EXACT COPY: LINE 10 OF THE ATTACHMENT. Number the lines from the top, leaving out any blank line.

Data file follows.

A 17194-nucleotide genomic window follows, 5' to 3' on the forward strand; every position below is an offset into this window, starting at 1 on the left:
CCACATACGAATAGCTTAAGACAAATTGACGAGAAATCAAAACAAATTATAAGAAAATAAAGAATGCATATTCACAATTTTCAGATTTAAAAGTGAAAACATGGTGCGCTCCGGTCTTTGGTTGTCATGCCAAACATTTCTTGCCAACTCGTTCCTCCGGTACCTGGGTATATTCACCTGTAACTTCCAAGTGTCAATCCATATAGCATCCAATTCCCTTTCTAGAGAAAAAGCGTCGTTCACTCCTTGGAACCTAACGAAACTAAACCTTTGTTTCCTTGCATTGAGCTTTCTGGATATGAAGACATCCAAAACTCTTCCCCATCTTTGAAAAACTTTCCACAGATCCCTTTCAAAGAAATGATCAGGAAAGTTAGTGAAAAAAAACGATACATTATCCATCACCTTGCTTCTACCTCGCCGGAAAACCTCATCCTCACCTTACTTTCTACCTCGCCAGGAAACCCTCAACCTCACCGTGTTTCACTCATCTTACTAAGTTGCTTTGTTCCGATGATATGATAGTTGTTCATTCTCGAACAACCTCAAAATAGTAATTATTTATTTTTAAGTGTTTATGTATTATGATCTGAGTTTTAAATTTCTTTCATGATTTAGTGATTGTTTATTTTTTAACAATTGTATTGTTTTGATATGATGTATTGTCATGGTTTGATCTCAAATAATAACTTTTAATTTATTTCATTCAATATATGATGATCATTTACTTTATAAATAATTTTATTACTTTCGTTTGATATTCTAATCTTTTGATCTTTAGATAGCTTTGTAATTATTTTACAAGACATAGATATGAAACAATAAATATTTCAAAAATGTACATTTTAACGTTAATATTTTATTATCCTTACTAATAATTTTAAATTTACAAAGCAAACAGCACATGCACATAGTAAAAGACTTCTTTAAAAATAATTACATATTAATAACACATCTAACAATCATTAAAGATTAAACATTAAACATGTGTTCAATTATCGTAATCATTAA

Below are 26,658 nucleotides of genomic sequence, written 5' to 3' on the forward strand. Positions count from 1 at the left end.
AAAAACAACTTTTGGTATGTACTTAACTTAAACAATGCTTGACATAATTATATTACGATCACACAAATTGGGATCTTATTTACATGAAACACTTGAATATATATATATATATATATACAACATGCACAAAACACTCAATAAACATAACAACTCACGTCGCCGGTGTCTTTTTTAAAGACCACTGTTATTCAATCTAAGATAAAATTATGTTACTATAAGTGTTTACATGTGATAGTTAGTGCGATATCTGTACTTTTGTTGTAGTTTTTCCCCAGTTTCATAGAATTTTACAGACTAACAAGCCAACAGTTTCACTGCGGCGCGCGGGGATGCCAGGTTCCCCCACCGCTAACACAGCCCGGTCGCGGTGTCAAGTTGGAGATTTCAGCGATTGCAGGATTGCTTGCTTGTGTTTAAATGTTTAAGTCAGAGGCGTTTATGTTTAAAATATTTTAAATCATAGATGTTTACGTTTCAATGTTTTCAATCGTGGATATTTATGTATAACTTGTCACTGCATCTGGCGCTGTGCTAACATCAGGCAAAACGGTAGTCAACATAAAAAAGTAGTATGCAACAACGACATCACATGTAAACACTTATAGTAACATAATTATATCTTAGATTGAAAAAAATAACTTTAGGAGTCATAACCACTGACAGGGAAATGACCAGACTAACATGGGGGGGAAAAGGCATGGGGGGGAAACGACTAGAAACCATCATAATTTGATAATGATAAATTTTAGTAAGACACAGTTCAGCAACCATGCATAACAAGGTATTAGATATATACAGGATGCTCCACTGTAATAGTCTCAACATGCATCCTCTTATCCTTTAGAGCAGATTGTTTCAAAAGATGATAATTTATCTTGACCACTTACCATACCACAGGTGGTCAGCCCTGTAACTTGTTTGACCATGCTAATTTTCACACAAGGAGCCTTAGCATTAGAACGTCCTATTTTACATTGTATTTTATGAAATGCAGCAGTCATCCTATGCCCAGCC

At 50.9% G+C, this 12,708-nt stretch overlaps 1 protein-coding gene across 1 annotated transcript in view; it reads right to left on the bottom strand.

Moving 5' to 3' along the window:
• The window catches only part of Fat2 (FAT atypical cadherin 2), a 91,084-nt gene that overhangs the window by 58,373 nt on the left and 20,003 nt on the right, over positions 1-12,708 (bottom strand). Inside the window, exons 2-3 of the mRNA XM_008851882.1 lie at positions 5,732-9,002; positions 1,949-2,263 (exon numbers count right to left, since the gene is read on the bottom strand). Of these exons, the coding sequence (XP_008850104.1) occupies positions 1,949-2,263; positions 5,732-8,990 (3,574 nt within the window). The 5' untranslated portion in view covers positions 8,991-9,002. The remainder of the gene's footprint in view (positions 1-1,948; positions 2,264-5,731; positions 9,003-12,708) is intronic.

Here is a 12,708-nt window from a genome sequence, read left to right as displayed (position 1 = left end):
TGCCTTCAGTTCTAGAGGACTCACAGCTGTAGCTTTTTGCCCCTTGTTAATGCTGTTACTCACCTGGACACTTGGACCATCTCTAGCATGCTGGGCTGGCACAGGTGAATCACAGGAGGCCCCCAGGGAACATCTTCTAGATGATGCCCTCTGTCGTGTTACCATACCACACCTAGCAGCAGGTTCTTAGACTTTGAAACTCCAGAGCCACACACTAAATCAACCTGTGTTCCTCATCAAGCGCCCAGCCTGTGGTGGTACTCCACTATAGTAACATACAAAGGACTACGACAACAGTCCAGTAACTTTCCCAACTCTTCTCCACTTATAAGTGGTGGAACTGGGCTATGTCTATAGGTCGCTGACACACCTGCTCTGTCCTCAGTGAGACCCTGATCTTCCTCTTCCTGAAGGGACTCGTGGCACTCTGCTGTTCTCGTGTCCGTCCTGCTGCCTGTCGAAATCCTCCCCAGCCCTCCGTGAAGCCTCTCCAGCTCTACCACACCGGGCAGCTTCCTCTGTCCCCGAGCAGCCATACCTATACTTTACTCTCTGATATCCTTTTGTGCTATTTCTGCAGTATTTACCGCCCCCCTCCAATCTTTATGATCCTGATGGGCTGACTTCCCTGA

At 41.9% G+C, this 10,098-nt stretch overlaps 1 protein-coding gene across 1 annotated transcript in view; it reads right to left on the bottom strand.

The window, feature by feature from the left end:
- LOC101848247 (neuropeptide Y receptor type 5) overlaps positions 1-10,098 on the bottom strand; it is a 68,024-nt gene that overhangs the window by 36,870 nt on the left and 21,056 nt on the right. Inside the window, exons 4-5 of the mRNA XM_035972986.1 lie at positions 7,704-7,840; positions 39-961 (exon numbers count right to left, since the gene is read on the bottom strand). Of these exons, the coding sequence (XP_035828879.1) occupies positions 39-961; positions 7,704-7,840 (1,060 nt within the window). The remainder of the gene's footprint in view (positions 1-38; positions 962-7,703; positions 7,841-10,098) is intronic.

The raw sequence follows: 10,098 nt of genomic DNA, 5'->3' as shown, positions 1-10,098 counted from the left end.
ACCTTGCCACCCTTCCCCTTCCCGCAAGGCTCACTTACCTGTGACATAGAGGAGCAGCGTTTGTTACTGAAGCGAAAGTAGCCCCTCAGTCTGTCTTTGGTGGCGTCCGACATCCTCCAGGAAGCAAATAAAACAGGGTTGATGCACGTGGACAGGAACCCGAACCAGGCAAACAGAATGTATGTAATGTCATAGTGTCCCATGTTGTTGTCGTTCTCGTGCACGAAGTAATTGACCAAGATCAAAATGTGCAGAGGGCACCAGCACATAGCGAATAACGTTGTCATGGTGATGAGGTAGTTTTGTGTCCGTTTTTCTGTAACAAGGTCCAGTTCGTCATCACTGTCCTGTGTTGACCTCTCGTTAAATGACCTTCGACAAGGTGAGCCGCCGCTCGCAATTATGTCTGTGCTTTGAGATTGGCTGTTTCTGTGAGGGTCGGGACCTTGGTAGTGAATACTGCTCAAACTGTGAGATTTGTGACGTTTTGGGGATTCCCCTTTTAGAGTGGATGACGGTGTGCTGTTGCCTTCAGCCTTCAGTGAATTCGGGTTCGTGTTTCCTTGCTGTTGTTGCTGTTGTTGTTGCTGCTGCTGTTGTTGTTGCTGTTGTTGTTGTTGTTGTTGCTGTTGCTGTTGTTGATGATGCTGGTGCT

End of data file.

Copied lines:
At 41.9% G+C, this 10,098-nt stretch overlaps 1 protein-coding gene across 1 annotated transcript in view; it reads right to left on the bottom strand.